Brazilian Air Force Modernizes Six Weather Radars
By Dialogo August 23, 2011
The Brazilian Air Force (FAB) is going to sponsor the technological updating of six weather radars. The agreement, recently signed with the Rio de Janeiro Aeronautical Electronics Park (Parque de Material de Eletrônica da Aeronáutica do Rio de Janeiro, PAME-RJ), will last for nine months, with a cost of approximately 3.5 million reais ($2.1 million dollars).
The technological update will be carried out on the RMT-0100D weather radars currently operating as part of the Brazilian Airspace Control System (Sistema de Controle do Espaço Aéreo Brasileiro, SISCEAB), based in the Airspace Control Detachments (Destacamentos de Controle do Espaço Aéreo, DTCEA) and the regional detachments of Gama (GA), São Roque (SRO), Pico do Couto (PCO), Morro da Igreja (MDI), Canguçu (CGU), and Santiago (STI).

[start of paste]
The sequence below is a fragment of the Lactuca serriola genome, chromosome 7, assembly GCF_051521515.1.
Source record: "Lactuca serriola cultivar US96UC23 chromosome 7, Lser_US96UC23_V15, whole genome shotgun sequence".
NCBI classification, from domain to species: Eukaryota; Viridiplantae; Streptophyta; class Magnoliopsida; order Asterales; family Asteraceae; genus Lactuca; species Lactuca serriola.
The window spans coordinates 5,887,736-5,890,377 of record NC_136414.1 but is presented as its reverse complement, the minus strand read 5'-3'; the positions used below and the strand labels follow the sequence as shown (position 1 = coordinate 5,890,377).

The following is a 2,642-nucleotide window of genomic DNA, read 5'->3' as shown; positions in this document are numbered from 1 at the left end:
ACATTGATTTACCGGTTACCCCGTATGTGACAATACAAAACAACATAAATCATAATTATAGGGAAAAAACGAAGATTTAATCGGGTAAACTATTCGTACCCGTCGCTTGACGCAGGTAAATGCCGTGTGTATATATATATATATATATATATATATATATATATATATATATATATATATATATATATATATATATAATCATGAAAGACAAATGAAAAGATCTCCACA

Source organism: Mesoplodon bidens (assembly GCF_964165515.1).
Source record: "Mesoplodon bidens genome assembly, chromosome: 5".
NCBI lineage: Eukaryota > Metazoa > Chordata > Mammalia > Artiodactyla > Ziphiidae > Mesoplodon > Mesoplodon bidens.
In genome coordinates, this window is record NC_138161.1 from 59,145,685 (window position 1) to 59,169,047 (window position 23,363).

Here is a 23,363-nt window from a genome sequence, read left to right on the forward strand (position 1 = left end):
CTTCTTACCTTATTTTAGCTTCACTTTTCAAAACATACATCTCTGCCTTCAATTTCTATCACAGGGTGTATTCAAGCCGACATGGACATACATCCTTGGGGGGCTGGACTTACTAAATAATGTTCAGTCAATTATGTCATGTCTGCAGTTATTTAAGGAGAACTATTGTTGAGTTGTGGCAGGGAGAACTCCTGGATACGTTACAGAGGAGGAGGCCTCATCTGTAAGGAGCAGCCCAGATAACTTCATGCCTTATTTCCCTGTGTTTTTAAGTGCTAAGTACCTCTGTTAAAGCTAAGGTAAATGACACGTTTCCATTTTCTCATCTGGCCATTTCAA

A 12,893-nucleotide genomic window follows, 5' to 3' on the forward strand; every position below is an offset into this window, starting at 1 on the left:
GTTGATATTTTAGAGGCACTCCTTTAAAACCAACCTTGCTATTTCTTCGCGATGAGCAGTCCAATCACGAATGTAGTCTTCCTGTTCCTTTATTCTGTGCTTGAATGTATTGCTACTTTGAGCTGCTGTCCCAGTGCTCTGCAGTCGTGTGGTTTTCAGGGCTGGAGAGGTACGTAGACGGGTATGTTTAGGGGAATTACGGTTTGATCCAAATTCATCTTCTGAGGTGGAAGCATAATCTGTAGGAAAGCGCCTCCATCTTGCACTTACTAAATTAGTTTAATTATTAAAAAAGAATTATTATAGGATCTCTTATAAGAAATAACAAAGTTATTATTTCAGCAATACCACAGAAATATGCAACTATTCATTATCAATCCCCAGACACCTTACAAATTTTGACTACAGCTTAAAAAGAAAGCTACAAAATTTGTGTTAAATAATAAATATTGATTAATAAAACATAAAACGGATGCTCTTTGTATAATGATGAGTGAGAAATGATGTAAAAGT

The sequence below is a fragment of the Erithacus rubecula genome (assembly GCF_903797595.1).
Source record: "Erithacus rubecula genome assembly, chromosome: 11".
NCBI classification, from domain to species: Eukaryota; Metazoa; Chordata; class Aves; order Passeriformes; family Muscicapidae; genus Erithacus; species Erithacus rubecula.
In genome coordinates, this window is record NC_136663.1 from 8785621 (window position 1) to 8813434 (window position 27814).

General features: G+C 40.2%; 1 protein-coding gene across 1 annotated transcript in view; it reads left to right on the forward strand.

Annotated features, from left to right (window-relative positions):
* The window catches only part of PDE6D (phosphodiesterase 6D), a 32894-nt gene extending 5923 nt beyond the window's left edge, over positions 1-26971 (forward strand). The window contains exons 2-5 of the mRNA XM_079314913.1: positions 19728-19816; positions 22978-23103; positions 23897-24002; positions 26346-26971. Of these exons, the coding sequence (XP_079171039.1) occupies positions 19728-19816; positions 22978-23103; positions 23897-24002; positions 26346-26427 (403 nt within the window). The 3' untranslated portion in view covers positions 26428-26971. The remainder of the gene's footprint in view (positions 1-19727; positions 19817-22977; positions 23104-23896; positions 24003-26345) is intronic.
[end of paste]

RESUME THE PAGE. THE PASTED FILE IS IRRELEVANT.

The regional systems installed at the Integrated Air Defense and Air Traffic Control Centers (Centros Integrados de Defesa Aérea e Controle de Tráfego Aéreo) of Brasilia (CINDACTA I) and Curitiba (CINDACTA II) are also covered.
The program includes updating the hardware and software systems, extending the useful life of the equipment by around ten years. The work will also enable the installation of new software for weather data not currently available in the system.
Weather radars are among the most recommended sensors for mesoscale observation and forecasting of the weather, known as “nowcasting,” used in a variety of fields, such as research and development, air traffic control, climatology, agriculture, water resources management, and civil defense. The entire process takes place very rapidly. Monitoring can be done in real time, allowing the precise localization of areas where rain is falling.
According to PAME’s director, Col. Victor Fernando Trotta Nunes, the modernization of the weather radars shows the ability of national industry to use cutting-edge technology. He also emphasized that updating the systems will result in major improvements in services for air routes, as well as gathering more information about the country’s weather conditions for air traffic control.